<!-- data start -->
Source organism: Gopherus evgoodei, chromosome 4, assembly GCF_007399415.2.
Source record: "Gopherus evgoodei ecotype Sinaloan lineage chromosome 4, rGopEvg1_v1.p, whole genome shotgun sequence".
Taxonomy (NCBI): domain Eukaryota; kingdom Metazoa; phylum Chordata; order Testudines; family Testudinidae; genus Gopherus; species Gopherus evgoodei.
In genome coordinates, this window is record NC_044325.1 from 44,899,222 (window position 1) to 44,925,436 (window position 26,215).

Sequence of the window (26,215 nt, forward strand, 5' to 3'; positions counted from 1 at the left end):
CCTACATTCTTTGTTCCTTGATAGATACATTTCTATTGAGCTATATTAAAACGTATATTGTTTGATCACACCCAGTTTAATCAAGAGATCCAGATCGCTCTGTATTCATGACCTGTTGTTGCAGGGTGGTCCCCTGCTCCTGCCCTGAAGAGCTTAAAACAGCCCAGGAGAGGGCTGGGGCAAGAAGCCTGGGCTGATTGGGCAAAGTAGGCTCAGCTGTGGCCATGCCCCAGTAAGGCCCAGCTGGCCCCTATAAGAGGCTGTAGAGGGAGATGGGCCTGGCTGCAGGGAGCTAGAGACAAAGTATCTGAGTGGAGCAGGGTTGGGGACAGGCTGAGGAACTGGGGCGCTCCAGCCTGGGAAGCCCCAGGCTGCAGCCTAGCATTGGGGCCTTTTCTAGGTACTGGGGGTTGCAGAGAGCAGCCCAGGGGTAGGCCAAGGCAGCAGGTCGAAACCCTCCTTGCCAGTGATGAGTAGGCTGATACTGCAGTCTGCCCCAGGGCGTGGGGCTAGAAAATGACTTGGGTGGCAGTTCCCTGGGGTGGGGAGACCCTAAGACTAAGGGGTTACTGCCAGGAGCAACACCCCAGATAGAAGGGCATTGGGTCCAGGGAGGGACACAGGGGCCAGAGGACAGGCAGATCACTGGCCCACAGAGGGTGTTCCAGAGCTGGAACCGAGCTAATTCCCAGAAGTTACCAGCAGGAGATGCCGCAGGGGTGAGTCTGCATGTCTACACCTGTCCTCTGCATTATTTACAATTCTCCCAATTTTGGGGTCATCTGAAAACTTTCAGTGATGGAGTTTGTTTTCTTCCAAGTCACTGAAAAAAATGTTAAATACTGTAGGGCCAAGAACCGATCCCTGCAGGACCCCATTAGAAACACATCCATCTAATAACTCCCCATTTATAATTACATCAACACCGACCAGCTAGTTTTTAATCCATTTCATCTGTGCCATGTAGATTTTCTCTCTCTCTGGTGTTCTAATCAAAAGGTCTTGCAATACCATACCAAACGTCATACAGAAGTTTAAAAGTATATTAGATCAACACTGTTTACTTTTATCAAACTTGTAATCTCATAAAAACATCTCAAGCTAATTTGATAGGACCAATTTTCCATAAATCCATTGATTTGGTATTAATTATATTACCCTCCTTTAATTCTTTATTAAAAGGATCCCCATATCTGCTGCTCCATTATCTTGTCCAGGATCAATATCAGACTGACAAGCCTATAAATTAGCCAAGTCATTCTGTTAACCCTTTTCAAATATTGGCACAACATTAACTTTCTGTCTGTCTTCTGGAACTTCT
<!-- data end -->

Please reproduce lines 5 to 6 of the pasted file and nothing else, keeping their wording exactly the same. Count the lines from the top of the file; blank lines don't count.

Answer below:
Sequence of the window (26,215 nt, forward strand, 5' to 3'; positions counted from 1 at the left end):
CCTACATTCTTTGTTCCTTGATAGATACATTTCTATTGAGCTATATTAAAACGTATATTGTTTGATCACACCCAGTTTAATCAAGAGATCCAGATCGCTCTGTATTCATGACCTGTTGTTGCAGGGTGGTCCCCTGCTCCTGCCCTGAAGAGCTTAAAACAGCCCAGGAGAGGGCTGGGGCAAGAAGCCTGGGCTGATTGGGCAAAGTAGGCTCAGCTGTGGCCATGCCCCAGTAAGGCCCAGCTGGCCCCTATAAGAGGCTGTAGAGGGAGATGGGCCTGGCTGCAGGGAGCTAGAGACAAAGTATCTGAGTGGAGCAGGGTTGGGGACAGGCTGAGGAACTGGGGCGCTCCAGCCTGGGAAGCCCCAGGCTGCAGCCTAGCATTGGGGCCTTTTCTAGGTACTGGGGGTTGCAGAGAGCAGCCCAGGGGTAGGCCAAGGCAGCAGGTCGAAACCCTCCTTGCCAGTGATGAGTAGGCTGATACTGCAGTCTGCCCCAGGGCGTGGGGCTAGAAAATGACTTGGGTGGCAGTTCCCTGGGGTGGGGAGACCCTAAGACTAAGGGGTTACTGCCAGGAGCAACACCCCAGATAGAAGGGCATTGGGTCCAGGGAGGGACACAGGGGCCAGAGGACAGGCAGATCACTGGCCCACAGAGGGTGTTCCAGAGCTGGAACCGAGCTAATTCCCAGAAGTTACCAGCAGGAGATGCCGCAGGGGTGAGTCTGCATGTCTACACCTGTCCTCTGCATTATTTACAATTCTCCCAATTTTGGGGTCATCTGAAAACTTTCAGTGATGGAGTTTGTTTTCTTCCAAGTCACTGAAAAAAATGTTAAATACTGTAGGGCCAAGAACCGATCCCTGCAGGACCCCATTAGAAACACATCCATCTAATAACTCCCCATTTATAATTACATCAACACCGACCAGCTAGTTTTTAATCCATTTCATCTGTGCCATGTAGATTTTCTCTCTCTCTGGTGTTCTAATCAAAAGGTCTTGCAATACCATACCAAACGTCATACAGAAGTTTAAAAGTATATTAGATCAACACTGTTTACTTTTATCAAACTTGTAATCTCATAAAAACATCTCAAGCTAATTTGATAGGACCAATTTTCCATAAATCCATTGATTTGGTATTAATTATATTACCCTCCTTTAATTCTTTATTAAAAGGATCCCCATATCTGCTGCTCCATTATCTTGTCCAGGATCAATATCAGACTGACAAGCCTATAAATTAGCCAAGTCATTCTGTTAACCCTTTTCAAATATTGGCACAACATTAACTTTCTGTCTGTCTTCTGGAACTTCT